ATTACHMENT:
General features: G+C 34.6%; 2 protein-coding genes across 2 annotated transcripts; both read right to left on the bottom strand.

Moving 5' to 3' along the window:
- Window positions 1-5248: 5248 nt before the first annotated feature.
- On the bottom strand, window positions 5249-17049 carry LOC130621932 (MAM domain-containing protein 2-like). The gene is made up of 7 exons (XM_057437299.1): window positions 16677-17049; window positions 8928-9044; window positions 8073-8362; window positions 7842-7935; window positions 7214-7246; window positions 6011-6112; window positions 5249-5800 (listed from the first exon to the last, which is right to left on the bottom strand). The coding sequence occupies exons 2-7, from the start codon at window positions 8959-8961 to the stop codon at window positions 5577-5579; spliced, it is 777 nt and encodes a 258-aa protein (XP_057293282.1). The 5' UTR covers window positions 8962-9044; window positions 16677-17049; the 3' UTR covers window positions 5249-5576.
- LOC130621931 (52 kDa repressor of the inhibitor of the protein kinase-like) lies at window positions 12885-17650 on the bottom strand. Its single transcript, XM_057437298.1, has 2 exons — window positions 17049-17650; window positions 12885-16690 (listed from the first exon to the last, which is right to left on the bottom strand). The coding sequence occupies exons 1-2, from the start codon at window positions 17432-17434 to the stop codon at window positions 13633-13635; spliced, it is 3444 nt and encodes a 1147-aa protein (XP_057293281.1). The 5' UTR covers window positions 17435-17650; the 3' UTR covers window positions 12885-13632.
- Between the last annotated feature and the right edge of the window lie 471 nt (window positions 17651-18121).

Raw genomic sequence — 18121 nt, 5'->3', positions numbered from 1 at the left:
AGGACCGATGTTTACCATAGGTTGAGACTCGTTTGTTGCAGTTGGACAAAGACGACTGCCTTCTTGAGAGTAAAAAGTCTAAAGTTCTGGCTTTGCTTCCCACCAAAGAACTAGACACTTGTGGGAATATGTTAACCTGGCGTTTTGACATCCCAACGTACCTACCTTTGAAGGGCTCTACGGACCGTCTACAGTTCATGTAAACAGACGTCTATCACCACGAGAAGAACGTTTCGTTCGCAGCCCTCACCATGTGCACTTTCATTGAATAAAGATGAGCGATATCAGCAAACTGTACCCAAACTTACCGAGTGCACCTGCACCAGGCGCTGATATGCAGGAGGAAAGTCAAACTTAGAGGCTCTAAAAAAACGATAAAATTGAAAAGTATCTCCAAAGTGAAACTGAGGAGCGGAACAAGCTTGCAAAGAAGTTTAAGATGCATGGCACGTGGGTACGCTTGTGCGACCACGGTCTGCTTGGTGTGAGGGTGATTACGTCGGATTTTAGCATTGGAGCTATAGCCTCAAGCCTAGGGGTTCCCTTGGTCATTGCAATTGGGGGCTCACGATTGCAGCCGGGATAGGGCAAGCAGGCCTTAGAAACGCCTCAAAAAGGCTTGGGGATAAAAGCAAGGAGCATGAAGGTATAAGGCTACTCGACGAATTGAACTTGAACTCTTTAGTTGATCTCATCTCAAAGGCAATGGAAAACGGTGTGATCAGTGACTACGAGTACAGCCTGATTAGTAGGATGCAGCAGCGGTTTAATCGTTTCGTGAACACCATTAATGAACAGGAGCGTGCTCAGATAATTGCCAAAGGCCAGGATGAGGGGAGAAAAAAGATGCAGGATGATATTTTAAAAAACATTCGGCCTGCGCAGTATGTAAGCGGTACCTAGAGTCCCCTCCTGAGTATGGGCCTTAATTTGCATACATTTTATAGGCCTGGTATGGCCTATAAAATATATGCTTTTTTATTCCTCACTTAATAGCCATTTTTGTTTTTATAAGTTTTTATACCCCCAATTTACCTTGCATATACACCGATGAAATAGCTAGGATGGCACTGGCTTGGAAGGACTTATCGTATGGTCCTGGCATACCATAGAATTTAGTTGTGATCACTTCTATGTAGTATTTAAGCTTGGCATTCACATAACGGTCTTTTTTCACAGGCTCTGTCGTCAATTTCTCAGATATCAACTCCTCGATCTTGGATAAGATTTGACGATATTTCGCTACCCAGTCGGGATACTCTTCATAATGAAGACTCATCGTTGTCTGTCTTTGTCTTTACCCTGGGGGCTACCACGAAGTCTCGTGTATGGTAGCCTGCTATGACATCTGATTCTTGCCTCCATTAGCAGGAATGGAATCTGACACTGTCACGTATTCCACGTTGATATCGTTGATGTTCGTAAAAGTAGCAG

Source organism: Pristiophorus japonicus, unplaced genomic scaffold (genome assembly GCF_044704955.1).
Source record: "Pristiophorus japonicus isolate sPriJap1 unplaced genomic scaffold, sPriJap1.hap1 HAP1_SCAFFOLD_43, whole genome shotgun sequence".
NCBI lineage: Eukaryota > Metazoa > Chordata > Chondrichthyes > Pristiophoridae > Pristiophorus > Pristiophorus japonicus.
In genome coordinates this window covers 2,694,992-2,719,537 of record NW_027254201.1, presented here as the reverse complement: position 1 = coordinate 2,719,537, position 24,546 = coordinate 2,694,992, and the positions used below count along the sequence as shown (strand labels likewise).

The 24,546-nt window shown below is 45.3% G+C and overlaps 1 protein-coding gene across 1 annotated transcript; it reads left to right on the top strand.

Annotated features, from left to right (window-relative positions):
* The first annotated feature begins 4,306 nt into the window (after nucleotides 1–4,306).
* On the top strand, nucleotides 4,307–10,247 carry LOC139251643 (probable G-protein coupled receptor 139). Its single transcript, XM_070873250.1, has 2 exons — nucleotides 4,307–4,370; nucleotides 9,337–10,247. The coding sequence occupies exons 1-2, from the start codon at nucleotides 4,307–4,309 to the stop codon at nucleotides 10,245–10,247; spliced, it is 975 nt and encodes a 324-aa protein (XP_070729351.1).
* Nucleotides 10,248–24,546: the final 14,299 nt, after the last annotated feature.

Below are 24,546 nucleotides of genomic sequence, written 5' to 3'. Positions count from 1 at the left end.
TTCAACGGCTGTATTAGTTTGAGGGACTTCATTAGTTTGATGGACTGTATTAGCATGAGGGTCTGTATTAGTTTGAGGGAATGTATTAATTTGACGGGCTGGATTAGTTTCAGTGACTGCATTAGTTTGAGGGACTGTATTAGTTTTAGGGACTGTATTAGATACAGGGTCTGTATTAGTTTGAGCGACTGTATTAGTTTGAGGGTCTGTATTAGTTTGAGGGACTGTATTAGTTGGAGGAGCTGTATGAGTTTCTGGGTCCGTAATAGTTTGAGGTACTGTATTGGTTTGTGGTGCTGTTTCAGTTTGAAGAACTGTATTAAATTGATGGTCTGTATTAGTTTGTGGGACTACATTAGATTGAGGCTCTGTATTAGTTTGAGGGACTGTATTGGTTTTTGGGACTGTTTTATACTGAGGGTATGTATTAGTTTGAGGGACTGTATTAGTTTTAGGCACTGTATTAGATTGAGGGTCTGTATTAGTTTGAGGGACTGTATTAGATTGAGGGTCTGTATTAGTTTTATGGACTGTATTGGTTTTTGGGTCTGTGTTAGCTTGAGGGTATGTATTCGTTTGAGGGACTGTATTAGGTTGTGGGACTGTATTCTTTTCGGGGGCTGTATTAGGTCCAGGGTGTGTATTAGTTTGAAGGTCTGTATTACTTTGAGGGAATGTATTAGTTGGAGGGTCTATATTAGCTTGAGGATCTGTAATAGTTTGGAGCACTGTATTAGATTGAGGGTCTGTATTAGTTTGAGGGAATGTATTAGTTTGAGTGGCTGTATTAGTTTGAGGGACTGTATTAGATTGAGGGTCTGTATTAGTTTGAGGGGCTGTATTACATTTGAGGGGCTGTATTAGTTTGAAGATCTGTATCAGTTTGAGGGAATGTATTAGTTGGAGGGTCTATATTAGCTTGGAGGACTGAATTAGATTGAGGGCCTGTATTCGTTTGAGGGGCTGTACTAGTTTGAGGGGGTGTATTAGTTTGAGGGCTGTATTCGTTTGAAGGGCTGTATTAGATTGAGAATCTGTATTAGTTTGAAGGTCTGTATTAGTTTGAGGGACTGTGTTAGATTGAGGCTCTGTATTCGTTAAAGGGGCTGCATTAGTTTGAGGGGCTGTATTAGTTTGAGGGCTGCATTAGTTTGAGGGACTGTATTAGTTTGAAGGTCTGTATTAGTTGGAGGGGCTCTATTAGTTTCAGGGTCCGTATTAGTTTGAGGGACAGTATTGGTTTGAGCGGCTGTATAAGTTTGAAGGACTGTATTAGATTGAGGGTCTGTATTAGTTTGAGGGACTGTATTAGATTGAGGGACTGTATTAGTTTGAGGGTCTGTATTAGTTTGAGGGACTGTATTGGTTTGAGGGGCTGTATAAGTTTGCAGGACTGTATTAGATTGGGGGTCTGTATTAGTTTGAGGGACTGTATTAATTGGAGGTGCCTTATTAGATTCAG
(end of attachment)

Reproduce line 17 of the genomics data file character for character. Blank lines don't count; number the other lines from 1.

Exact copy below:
* Nucleotides 10,248–24,546: the final 14,299 nt, after the last annotated feature.